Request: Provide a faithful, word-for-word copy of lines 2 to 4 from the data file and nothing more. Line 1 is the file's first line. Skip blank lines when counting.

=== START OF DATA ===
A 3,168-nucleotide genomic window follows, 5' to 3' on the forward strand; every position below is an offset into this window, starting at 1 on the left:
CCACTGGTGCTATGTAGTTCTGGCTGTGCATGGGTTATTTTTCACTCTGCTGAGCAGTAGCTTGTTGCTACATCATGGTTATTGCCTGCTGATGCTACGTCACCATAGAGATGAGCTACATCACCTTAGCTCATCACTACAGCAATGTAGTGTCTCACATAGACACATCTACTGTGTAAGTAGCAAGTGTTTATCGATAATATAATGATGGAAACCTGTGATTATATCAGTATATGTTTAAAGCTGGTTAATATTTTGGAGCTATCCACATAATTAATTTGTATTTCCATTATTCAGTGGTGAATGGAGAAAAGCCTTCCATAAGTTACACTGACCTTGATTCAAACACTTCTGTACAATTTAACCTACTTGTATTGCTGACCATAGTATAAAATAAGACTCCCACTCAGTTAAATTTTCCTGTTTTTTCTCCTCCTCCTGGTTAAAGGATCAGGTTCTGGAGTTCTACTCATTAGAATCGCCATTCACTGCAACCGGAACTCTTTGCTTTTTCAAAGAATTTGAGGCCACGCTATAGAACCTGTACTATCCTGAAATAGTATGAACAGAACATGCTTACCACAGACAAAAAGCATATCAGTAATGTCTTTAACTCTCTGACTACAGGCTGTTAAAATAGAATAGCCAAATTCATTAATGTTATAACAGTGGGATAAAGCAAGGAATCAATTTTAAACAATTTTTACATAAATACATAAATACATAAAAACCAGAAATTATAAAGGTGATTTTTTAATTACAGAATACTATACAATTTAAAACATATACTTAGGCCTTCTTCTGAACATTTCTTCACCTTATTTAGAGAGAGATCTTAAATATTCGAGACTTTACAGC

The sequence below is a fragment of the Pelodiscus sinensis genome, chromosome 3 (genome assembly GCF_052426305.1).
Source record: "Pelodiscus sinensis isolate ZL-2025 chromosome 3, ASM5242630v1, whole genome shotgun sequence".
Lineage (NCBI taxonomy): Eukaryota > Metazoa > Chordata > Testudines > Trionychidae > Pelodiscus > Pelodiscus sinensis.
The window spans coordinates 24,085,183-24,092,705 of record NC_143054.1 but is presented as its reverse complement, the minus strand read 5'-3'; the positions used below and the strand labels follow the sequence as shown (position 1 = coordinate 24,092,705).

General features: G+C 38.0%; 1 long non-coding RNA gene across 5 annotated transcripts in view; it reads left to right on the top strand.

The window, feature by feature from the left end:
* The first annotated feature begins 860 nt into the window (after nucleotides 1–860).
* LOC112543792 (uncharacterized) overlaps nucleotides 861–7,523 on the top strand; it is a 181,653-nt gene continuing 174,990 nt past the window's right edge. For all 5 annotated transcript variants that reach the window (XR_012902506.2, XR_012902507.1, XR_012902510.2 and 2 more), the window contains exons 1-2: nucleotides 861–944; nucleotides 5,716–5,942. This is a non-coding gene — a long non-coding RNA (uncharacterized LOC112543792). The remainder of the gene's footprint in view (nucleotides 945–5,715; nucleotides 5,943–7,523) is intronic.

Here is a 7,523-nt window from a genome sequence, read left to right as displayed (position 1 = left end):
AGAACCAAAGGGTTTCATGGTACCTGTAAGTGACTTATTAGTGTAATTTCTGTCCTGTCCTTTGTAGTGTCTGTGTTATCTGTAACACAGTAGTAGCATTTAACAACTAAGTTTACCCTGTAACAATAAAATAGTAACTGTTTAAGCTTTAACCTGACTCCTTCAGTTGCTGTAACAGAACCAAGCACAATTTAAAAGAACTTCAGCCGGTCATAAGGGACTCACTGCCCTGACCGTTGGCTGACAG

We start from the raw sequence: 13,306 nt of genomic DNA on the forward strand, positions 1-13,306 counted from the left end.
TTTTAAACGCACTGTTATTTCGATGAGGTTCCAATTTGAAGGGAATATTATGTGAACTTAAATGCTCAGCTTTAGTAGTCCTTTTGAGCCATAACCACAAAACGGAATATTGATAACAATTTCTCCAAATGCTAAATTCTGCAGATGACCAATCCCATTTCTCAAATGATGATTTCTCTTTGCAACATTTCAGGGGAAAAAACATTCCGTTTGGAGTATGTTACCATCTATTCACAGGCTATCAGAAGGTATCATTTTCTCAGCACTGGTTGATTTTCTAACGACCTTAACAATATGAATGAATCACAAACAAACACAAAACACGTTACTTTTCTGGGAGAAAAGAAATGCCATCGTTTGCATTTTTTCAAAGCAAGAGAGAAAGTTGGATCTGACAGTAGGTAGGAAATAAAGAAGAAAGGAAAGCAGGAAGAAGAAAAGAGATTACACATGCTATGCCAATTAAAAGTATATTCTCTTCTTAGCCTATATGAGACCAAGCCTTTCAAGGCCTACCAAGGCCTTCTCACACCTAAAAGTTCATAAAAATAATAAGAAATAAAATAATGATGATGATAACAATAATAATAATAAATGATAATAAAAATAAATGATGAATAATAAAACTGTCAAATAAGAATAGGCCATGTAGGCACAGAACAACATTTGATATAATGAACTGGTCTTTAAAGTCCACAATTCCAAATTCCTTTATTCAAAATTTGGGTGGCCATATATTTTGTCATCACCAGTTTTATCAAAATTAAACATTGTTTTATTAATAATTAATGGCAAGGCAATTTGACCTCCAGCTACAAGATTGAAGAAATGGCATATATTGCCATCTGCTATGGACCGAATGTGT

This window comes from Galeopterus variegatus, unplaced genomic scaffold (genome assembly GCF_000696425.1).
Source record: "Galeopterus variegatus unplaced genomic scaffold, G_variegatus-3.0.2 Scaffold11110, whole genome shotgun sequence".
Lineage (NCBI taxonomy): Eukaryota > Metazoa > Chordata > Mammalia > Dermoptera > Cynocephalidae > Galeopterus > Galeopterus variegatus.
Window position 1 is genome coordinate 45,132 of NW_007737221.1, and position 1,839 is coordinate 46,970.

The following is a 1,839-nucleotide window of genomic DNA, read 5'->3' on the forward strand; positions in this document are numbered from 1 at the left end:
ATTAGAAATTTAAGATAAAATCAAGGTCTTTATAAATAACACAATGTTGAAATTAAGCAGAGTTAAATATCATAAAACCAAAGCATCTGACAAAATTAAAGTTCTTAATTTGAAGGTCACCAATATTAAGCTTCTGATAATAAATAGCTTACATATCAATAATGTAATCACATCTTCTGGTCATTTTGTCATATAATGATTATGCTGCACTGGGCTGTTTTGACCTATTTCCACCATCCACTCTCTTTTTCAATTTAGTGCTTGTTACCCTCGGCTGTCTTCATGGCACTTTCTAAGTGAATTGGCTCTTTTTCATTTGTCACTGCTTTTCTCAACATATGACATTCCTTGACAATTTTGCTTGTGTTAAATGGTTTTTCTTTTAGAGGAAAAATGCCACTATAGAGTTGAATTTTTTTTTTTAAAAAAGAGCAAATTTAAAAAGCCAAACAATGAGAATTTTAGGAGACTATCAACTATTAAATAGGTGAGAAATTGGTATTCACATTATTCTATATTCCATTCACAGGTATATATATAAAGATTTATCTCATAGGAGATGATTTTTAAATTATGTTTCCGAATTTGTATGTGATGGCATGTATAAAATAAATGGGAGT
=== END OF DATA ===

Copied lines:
CCACTGGTGCTATGTAGTTCTGGCTGTGCATGGGTTATTTTTCACTCTGCTGAGCAGTAGCTTGTTGCTACATCATGGTTATTGCCTGCTGATGCTACGTCACCATAGAGATGAGCTACATCACCTTAGCTCATCACTACAGCAATGTAGTGTCTCACATAGACACATCTACTGTGTAAGTAGCAAGTGTTTATCGATAATATAATGATGGAAACCTGTGATTATATCAGTATATGTTTAAAGCTGGTTAATATTTTGGAGCTATCCACATAATTAATTTGTATTTCCATTATTCAGTGGTGAATGGAGAAAAGCCTTCCATAAGTTACACTGACCTTGATTCAAACACTTCTGTACAATTTAACCTACTTGTATTGCTGACCATAGTATAAAATAAGACTCCCACTCAGTTAAATTTTCCTGTTTTTTCTCCTCCTCCTGGTTAAAGGATCAGGTTCTGGAGTTCTACTCATTAGAATCGCCATTCACTGCAACCGGAACTCTTTGCTTTTTCAAAGAATTTGAGGCCACGCTATAGAACCTGTACTATCCTGAAATAGTATGAACAGAACATGCTTACCACAGACAAAAAGCATATCAGTAATGTCTTTAACTCTCTGACTACAGGCTGTTAAAATAGAATAGCCAAATTCATTAATGTTATAACAGTGGGATAAAGCAAGGAATCAATTTTAAACAATTTTTACATAAATACATAAATACATAAAAACCAGAAATTATAAAGGTGATTTTTTAATTACAGAATACTATACAATTTAAAACATATACTTAGGCCTTCTTCTGAACATTTCTTCACCTTATTTAGAGAGAGATCTTAAATATTCGAGACTTTACAGC

The sequence below is a fragment of the Pelodiscus sinensis genome, chromosome 3 (genome assembly GCF_052426305.1).
Source record: "Pelodiscus sinensis isolate ZL-2025 chromosome 3, ASM5242630v1, whole genome shotgun sequence".